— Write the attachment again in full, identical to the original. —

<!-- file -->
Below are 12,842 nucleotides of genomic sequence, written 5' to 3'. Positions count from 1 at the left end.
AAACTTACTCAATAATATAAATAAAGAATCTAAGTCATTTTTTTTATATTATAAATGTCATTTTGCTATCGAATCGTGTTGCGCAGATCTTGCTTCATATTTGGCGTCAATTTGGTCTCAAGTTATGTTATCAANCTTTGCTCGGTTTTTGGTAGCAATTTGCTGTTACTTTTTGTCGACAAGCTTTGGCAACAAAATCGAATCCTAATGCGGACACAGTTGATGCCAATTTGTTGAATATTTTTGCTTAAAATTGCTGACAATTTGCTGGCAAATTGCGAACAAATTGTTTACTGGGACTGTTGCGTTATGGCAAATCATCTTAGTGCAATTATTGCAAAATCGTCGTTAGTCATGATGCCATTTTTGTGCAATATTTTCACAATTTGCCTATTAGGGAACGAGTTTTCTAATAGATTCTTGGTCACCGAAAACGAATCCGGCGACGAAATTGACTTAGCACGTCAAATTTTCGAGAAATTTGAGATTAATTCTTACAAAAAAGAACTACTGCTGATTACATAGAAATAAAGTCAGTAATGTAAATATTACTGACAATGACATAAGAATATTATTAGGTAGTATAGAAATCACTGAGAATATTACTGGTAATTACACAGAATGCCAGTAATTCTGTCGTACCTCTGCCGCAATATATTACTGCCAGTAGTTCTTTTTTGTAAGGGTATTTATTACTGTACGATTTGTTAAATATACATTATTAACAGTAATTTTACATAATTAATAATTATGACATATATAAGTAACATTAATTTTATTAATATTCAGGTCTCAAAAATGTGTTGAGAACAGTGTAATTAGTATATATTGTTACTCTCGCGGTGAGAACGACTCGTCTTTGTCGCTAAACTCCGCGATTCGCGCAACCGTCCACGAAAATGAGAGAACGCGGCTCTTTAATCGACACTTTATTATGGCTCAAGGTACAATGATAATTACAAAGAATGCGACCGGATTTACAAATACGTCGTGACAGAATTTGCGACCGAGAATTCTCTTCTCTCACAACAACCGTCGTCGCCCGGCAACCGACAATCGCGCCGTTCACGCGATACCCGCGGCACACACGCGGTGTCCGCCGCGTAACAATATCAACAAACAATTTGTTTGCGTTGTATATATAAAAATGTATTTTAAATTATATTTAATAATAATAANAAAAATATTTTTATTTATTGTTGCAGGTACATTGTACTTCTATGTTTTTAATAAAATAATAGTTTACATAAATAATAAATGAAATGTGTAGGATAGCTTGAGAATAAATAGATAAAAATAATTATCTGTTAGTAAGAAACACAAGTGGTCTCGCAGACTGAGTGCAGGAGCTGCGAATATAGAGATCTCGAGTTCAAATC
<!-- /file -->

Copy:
Below are 12,842 nucleotides of genomic sequence, written 5' to 3'. Positions count from 1 at the left end.
AAACTTACTCAATAATATAAATAAAGAATCTAAGTCATTTTTTTTATATTATAAATGTCATTTTGCTATCGAATCGTGTTGCGCAGATCTTGCTTCATATTTGGCGTCAATTTGGTCTCAAGTTATGTTATCAANCTTTGCTCGGTTTTTGGTAGCAATTTGCTGTTACTTTTTGTCGACAAGCTTTGGCAACAAAATCGAATCCTAATGCGGACACAGTTGATGCCAATTTGTTGAATATTTTTGCTTAAAATTGCTGACAATTTGCTGGCAAATTGCGAACAAATTGTTTACTGGGACTGTTGCGTTATGGCAAATCATCTTAGTGCAATTATTGCAAAATCGTCGTTAGTCATGATGCCATTTTTGTGCAATATTTTCACAATTTGCCTATTAGGGAACGAGTTTTCTAATAGATTCTTGGTCACCGAAAACGAATCCGGCGACGAAATTGACTTAGCACGTCAAATTTTCGAGAAATTTGAGATTAATTCTTACAAAAAAGAACTACTGCTGATTACATAGAAATAAAGTCAGTAATGTAAATATTACTGACAATGACATAAGAATATTATTAGGTAGTATAGAAATCACTGAGAATATTACTGGTAATTACACAGAATGCCAGTAATTCTGTCGTACCTCTGCCGCAATATATTACTGCCAGTAGTTCTTTTTTGTAAGGGTATTTATTACTGTACGATTTGTTAAATATACATTATTAACAGTAATTTTACATAATTAATAATTATGACATATATAAGTAACATTAATTTTATTAATATTCAGGTCTCAAAAATGTGTTGAGAACAGTGTAATTAGTATATATTGTTACTCTCGCGGTGAGAACGACTCGTCTTTGTCGCTAAACTCCGCGATTCGCGCAACCGTCCACGAAAATGAGAGAACGCGGCTCTTTAATCGACACTTTATTATGGCTCAAGGTACAATGATAATTACAAAGAATGCGACCGGATTTACAAATACGTCGTGACAGAATTTGCGACCGAGAATTCTCTTCTCTCACAACAACCGTCGTCGCCCGGCAACCGACAATCGCGCCGTTCACGCGATACCCGCGGCACACACGCGGTGTCCGCCGCGTAACAATATCAACAAACAATTTGTTTGCGTTGTATATATAAAAATGTATTTTAAATTATATTTAATAATAATAANAAAAATATTTTTATTTATTGTTGCAGGTACATTGTACTTCTATGTTTTTAATAAAATAATAGTTTACATAAATAATAAATGAAATGTGTAGGATAGCTTGAGAATAAATAGATAAAAATAATTATCTGTTAGTAAGAAACACAAGTGGTCTCGCAGACTGAGTGCAGGAGCTGCGAATATAGAGATCTCGAGTTCAAATC